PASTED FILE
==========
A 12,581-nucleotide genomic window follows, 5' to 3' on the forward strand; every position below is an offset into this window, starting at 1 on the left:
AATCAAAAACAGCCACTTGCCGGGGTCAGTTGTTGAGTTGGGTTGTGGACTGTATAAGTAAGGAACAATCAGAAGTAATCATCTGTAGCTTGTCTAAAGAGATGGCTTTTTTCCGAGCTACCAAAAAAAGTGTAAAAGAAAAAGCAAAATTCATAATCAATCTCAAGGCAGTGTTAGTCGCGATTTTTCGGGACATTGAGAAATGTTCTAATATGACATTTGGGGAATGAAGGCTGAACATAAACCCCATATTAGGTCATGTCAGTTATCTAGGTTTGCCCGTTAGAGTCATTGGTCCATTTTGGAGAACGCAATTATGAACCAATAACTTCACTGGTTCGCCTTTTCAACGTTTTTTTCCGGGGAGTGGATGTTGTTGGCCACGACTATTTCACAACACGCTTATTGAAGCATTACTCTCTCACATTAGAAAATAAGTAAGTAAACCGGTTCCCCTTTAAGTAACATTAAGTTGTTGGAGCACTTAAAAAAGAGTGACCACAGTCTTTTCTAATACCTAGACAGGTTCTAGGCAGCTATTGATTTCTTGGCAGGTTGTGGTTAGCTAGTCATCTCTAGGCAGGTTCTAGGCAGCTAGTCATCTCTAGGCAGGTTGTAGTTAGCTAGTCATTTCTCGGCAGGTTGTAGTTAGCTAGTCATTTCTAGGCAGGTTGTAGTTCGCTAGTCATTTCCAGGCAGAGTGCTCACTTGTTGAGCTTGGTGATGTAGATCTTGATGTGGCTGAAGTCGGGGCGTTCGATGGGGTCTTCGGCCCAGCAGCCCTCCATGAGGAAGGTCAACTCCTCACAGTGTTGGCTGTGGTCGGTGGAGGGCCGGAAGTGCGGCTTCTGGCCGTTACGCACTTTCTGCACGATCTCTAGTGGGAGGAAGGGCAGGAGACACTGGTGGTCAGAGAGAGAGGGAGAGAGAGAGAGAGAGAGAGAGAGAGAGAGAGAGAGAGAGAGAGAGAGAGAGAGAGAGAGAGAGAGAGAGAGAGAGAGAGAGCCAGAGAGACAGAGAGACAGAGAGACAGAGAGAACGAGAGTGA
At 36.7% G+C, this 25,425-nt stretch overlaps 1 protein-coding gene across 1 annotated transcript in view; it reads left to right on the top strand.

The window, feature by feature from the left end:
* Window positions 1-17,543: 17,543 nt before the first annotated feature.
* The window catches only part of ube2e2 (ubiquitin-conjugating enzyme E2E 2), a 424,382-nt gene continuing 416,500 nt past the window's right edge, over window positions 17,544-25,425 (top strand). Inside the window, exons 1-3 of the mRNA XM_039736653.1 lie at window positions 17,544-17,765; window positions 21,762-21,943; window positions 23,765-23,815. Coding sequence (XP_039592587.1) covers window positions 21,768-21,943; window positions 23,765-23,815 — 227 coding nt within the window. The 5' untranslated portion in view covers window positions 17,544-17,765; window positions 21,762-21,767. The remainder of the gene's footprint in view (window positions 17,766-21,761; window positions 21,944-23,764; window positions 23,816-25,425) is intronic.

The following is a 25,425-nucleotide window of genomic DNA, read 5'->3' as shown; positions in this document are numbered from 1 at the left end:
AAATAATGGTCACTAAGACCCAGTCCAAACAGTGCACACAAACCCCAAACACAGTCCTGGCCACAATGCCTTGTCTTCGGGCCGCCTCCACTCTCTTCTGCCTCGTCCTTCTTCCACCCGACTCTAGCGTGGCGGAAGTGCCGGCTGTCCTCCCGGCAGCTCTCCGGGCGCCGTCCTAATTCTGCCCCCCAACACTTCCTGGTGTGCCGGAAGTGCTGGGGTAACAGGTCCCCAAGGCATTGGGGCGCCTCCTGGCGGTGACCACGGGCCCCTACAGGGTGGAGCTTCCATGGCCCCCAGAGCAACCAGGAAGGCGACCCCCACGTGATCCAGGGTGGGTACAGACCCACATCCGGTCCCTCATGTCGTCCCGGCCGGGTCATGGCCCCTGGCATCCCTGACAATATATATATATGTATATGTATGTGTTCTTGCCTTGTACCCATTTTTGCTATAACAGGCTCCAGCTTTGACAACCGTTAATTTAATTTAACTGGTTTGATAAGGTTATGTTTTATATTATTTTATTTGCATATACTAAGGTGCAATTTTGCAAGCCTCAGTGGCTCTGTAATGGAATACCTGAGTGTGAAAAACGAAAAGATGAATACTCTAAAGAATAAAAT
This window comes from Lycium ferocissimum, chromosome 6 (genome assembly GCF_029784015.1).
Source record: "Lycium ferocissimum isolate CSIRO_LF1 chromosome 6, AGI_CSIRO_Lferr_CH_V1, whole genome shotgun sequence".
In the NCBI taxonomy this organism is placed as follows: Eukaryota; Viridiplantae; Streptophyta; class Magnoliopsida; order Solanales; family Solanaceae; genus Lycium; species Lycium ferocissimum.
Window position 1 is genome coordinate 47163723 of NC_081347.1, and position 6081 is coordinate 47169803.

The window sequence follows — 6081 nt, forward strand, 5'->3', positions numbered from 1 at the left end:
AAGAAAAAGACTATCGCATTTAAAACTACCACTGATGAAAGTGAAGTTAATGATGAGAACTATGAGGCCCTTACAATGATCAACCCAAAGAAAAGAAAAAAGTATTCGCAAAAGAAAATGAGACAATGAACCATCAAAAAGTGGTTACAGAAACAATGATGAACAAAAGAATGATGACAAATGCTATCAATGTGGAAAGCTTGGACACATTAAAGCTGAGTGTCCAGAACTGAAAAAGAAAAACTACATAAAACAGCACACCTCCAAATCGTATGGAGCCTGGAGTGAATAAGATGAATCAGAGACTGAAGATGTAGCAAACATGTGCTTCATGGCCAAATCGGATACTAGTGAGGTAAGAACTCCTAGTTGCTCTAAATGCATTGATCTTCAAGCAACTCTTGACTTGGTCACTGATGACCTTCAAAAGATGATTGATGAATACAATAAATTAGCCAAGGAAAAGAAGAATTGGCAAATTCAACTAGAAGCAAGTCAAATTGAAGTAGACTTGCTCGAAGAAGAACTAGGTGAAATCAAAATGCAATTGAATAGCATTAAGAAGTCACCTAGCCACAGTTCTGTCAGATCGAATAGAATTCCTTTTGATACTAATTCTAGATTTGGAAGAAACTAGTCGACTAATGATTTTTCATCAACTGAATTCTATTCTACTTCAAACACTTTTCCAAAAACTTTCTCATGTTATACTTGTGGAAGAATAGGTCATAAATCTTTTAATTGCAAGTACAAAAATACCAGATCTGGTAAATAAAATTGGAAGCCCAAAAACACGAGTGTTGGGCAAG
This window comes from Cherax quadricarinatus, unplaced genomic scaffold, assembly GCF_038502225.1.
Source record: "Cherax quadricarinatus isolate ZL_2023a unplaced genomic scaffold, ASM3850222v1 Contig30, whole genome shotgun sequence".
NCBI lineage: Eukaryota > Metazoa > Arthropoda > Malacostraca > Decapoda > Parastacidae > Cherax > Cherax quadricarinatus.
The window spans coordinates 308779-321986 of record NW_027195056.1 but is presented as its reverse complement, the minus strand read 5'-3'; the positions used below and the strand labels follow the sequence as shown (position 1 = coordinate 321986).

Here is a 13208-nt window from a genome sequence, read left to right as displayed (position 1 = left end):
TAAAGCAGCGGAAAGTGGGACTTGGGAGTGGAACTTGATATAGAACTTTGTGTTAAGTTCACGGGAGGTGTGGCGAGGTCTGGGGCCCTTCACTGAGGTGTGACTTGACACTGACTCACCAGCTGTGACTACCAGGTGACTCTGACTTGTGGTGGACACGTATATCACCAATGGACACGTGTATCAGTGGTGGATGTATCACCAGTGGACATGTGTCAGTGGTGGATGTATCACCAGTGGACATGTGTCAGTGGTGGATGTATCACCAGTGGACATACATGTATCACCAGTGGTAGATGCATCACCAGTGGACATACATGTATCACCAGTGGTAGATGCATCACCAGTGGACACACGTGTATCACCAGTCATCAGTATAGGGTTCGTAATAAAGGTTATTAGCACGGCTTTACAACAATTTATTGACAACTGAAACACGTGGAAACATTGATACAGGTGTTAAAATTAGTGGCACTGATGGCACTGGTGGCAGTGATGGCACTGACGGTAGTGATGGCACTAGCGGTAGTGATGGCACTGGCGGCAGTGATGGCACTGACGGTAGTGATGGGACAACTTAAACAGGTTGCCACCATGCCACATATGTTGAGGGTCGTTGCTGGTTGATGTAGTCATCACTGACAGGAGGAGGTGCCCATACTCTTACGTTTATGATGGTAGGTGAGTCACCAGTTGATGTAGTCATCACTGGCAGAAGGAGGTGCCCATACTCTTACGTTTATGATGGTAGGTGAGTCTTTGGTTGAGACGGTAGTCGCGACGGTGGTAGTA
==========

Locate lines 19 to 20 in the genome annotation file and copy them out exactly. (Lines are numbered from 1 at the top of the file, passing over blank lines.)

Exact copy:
Here is a 13208-nt window from a genome sequence, read left to right as displayed (position 1 = left end):
TAAAGCAGCGGAAAGTGGGACTTGGGAGTGGAACTTGATATAGAACTTTGTGTTAAGTTCACGGGAGGTGTGGCGAGGTCTGGGGCCCTTCACTGAGGTGTGACTTGACACTGACTCACCAGCTGTGACTACCAGGTGACTCTGACTTGTGGTGGACACGTATATCACCAATGGACACGTGTATCAGTGGTGGATGTATCACCAGTGGACATGTGTCAGTGGTGGATGTATCACCAGTGGACATGTGTCAGTGGTGGATGTATCACCAGTGGACATACATGTATCACCAGTGGTAGATGCATCACCAGTGGACATACATGTATCACCAGTGGTAGATGCATCACCAGTGGACACACGTGTATCACCAGTCATCAGTATAGGGTTCGTAATAAAGGTTATTAGCACGGCTTTACAACAATTTATTGACAACTGAAACACGTGGAAACATTGATACAGGTGTTAAAATTAGTGGCACTGATGGCACTGGTGGCAGTGATGGCACTGACGGTAGTGATGGCACTAGCGGTAGTGATGGCACTGGCGGCAGTGATGGCACTGACGGTAGTGATGGGACAACTTAAACAGGTTGCCACCATGCCACATATGTTGAGGGTCGTTGCTGGTTGATGTAGTCATCACTGACAGGAGGAGGTGCCCATACTCTTACGTTTATGATGGTAGGTGAGTCACCAGTTGATGTAGTCATCACTGGCAGAAGGAGGTGCCCATACTCTTACGTTTATGATGGTAGGTGAGTCTTTGGTTGAGACGGTAGTCGCGACGGTGGTAGTA